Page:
Should teachers rank-order their students against one another?
The fancy way to ask this: Do we want norm-referenced grades? As opposed to criterion-referenced grades?
Norm-referenced means grades are assigned relative to a class average, while criterion-referenced means grades are assigned relative to a set of objective outcomes. Put another way: Do we care about what order the runners finish the race in? Or do we just want everyone to finish the race? What is a race?
Norm-referencing is common at the highest levels of educational and professional attainment, like in law or medical school. First in your class. Fifth in your class. Last in your class. Criterion-referencing, meanwhile, is more common in lower-stakes situations, such as a driving test. As long as you meet some level of competence, it doesn’t matter how your driving test score compares to that of your neighbor, you both get driver’s licenses. (Curiously, the Bar Exam and certain Medical Exams are criterion-referenced, even if prior schooling for the students taking them isn’t.)
Aside from law and medicine, school grades represent somewhat of a middle ground between pure ranking and broad licensure or credentialing. School grades reflect performance relative both to established criteria and to the performance of other students in the class. Think about it: we’ve all at times done A work or C work or D work, which means there are objective tiers of performance criteria. Theoretically, nothing prevents multiple, or even all, students from achieving the same grade, if they perform at roughly the same level. Yet this almost never happens. And grades, though tiered, are still ranked; the A tier is obviously better than the C tier. You can’t say you just care about everyone finishing the race if you rank-grade their performance. So what are grades?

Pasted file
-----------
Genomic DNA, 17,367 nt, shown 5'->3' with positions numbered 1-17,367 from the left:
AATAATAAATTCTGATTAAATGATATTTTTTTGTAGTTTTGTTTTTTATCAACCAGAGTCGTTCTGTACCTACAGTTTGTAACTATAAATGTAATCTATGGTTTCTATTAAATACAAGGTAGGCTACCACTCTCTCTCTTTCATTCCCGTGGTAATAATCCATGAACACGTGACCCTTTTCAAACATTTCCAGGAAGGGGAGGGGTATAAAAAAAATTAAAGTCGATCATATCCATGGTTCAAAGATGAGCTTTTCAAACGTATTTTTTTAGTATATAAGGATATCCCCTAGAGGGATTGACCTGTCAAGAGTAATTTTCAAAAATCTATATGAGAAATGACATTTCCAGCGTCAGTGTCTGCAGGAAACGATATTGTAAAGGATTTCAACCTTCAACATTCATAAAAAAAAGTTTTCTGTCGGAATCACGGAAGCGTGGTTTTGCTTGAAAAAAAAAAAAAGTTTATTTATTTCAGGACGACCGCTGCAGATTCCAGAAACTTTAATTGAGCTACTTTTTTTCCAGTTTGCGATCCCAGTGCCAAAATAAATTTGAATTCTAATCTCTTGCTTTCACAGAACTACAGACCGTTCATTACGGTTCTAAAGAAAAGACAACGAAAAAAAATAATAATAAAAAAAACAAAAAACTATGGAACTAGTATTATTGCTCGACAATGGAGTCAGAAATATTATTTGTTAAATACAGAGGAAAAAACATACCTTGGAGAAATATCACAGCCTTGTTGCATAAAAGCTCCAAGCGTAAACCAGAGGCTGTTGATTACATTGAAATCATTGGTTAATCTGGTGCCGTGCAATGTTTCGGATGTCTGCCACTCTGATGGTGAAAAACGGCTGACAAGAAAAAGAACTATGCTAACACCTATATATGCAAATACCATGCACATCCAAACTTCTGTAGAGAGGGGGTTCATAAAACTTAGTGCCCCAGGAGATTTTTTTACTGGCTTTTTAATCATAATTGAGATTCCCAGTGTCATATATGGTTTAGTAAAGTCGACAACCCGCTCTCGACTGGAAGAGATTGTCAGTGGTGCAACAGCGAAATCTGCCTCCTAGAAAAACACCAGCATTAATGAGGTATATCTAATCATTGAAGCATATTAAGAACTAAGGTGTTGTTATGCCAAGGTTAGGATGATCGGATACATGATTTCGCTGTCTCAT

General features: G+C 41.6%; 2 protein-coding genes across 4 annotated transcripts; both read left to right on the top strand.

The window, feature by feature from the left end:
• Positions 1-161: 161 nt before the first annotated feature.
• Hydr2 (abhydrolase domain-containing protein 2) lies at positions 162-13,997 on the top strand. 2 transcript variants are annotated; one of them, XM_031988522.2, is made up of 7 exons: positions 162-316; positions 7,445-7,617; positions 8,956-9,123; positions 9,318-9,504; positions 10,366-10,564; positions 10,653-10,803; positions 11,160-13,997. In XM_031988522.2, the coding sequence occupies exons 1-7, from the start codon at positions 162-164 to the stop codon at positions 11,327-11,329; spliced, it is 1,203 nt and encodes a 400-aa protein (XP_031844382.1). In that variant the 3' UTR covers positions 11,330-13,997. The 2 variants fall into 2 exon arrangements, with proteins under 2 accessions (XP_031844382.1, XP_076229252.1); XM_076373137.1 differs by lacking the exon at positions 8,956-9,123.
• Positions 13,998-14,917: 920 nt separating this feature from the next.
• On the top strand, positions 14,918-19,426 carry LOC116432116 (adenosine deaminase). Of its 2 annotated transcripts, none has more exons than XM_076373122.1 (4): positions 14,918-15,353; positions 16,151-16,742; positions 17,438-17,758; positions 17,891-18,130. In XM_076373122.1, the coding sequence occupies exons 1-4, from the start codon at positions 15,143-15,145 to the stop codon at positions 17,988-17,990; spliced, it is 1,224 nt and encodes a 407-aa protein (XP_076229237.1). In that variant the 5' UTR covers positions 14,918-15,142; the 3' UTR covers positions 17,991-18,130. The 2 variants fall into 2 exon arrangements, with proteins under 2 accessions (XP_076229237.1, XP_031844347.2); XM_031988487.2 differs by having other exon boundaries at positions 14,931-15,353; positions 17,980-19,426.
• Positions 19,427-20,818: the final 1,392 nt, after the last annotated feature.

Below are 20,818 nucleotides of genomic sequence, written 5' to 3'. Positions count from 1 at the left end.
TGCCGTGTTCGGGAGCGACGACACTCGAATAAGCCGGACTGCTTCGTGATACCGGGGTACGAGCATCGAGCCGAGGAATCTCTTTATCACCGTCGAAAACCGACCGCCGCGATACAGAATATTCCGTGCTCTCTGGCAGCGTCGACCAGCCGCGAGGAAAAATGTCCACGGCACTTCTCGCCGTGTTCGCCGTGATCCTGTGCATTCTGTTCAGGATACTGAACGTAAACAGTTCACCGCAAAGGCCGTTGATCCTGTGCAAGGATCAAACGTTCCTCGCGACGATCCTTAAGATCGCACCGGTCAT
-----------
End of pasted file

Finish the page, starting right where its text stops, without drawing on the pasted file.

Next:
My answer? Depends on the class. Some classes are indeed more like driving tests, and ranking students in such classes serves little purpose if we’re just trying to get students driving. But other classes perhaps do benefit from a more granular assessment of performance, like the rank-ordering of law and medical school students. Surgery isn’t driving.
My–and I suspect many others’–gut says ranking is bad, inherently hierarchical, discouraging, and inegalitarian. Yet, at the same time, I fear the service model of education comports all too well with a credentialing-style approach to grades, where students expect to just “finish the race” with little thought to how much learning actually occurs along the way.